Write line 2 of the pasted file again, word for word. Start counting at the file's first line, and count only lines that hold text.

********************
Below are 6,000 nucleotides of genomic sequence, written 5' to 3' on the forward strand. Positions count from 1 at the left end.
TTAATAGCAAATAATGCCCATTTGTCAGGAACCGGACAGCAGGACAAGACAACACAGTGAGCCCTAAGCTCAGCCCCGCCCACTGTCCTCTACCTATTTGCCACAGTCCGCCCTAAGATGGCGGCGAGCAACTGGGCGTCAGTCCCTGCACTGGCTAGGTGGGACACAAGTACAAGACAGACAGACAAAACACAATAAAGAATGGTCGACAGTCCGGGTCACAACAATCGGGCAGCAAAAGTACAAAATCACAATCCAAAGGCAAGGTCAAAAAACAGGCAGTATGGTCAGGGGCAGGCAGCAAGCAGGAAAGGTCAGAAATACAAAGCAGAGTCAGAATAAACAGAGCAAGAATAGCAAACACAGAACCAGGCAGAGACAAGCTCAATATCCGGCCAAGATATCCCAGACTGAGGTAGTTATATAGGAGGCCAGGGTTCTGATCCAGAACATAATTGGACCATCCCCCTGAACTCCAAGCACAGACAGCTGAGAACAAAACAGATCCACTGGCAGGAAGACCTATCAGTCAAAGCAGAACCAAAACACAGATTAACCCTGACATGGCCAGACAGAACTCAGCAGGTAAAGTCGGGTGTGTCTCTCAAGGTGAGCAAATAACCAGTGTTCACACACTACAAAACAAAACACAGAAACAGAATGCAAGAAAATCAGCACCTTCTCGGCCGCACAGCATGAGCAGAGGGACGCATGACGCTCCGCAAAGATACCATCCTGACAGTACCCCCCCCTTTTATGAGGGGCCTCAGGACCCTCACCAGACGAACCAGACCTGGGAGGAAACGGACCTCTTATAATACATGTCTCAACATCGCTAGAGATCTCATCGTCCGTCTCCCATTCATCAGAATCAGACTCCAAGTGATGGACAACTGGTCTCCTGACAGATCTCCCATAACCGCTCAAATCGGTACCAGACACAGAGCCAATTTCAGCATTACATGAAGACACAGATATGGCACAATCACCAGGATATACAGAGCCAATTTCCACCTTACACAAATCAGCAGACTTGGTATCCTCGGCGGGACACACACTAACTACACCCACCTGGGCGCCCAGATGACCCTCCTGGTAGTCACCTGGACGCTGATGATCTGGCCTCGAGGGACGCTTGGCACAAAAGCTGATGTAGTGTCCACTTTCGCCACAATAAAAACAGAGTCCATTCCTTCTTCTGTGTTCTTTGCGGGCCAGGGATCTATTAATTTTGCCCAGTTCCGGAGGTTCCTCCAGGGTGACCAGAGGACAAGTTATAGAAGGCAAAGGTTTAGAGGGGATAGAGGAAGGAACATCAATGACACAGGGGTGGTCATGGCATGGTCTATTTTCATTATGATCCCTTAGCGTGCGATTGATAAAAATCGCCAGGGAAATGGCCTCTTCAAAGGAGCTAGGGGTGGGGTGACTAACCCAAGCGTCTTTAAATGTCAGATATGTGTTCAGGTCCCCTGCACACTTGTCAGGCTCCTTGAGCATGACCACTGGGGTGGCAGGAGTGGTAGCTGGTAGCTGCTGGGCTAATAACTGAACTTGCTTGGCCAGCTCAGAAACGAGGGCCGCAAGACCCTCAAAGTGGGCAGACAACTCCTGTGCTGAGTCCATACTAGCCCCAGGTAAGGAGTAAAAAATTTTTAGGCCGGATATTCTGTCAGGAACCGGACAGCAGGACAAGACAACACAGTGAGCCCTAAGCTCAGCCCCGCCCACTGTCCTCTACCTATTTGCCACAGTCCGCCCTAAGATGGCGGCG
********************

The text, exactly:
TTAATAGCAAATAATGCCCATTTGTCAGGAACCGGACAGCAGGACAAGACAACACAGTGAGCCCTAAGCTCAGCCCCGCCCACTGTCCTCTACCTATTTGCCACAGTCCGCCCTAAGATGGCGGCGAGCAACTGGGCGTCAGTCCCTGCACTGGCTAGGTGGGACACAAGTACAAGACAGACAGACAAAACACAATAAAGAATGGTCGACAGTCCGGGTCACAACAATCGGGCAGCAAAAGTACAAAATCACAATCCAAAGGCAAGGTCAAAAAACAGGCAGTATGGTCAGGGGCAGGCAGCAAGCAGGAAAGGTCAGAAATACAAAGCAGAGTCAGAATAAACAGAGCAAGAATAGCAAACACAGAACCAGGCAGAGACAAGCTCAATATCCGGCCAAGATATCCCAGACTGAGGTAGTTATATAGGAGGCCAGGGTTCTGATCCAGAACATAATTGGACCATCCCCCTGAACTCCAAGCACAGACAGCTGAGAACAAAACAGATCCACTGGCAGGAAGACCTATCAGTCAAAGCAGAACCAAAACACAGATTAACCCTGACATGGCCAGACAGAACTCAGCAGGTAAAGTCGGGTGTGTCTCTCAAGGTGAGCAAATAACCAGTGTTCACACACTACAAAACAAAACACAGAAACAGAATGCAAGAAAATCAGCACCTTCTCGGCCGCACAGCATGAGCAGAGGGACGCATGACGCTCCGCAAAGATACCATCCTGACAGTACCCCCCCCTTTTATGAGGGGCCTCAGGACCCTCACCAGACGAACCAGACCTGGGAGGAAACGGACCTCTTATAATACATGTCTCAACATCGCTAGAGATCTCATCGTCCGTCTCCCATTCATCAGAATCAGACTCCAAGTGATGGACAACTGGTCTCCTGACAGATCTCCCATAACCGCTCAAATCGGTACCAGACACAGAGCCAATTTCAGCATTACATGAAGACACAGATATGGCACAATCACCAGGATATACAGAGCCAATTTCCACCTTACACAAATCAGCAGACTTGGTATCCTCGGCGGGACACACACTAACTACACCCACCTGGGCGCCCAGATGACCCTCCTGGTAGTCACCTGGACGCTGATGATCTGGCCTCGAGGGACGCTTGGCACAAAAGCTGATGTAGTGTCCACTTTCGCCACAATAAAAACAGAGTCCATTCCTTCTTCTGTGTTCTTTGCGGGCCAGGGATCTATTAATTTTGCCCAGTTCCGGAGGTTCCTCCAGGGTGACCAGAGGACAAGTTATAGAAGGCAAAGGTTTAGAGGGGATAGAGGAAGGAACATCAATGACACAGGGGTGGTCATGGCATGGTCTATTTTCATTATGATCCCTTAGCGTGCGATTGATAAAAATCGCCAGGGAAATGGCCTCTTCAAAGGAGCTAGGGGTGGGGTGACTAACCCAAGCGTCTTTAAATGTCAGATATGTGTTCAGGTCCCCTGCACACTTGTCAGGCTCCTTGAGCATGACCACTGGGGTGGCAGGAGTGGTAGCTGGTAGCTGCTGGGCTAATAACTGAACTTGCTTGGCCAGCTCAGAAACGAGGGCCGCAAGACCCTCAAAGTGGGCAGACAACTCCTGTGCTGAGTCCATACTAGCCCCAGGTAAGGAGTAAAAAATTTTTAGGCCGGATATTCTGTCAGGAACCGGACAGCAGGACAAGACAACACAGTGAGCCCTAAGCTCAGCCCCGCCCACTGTCCTCTACCTATTTGCCACAGTCCGCCCTAAGATGGCGGCG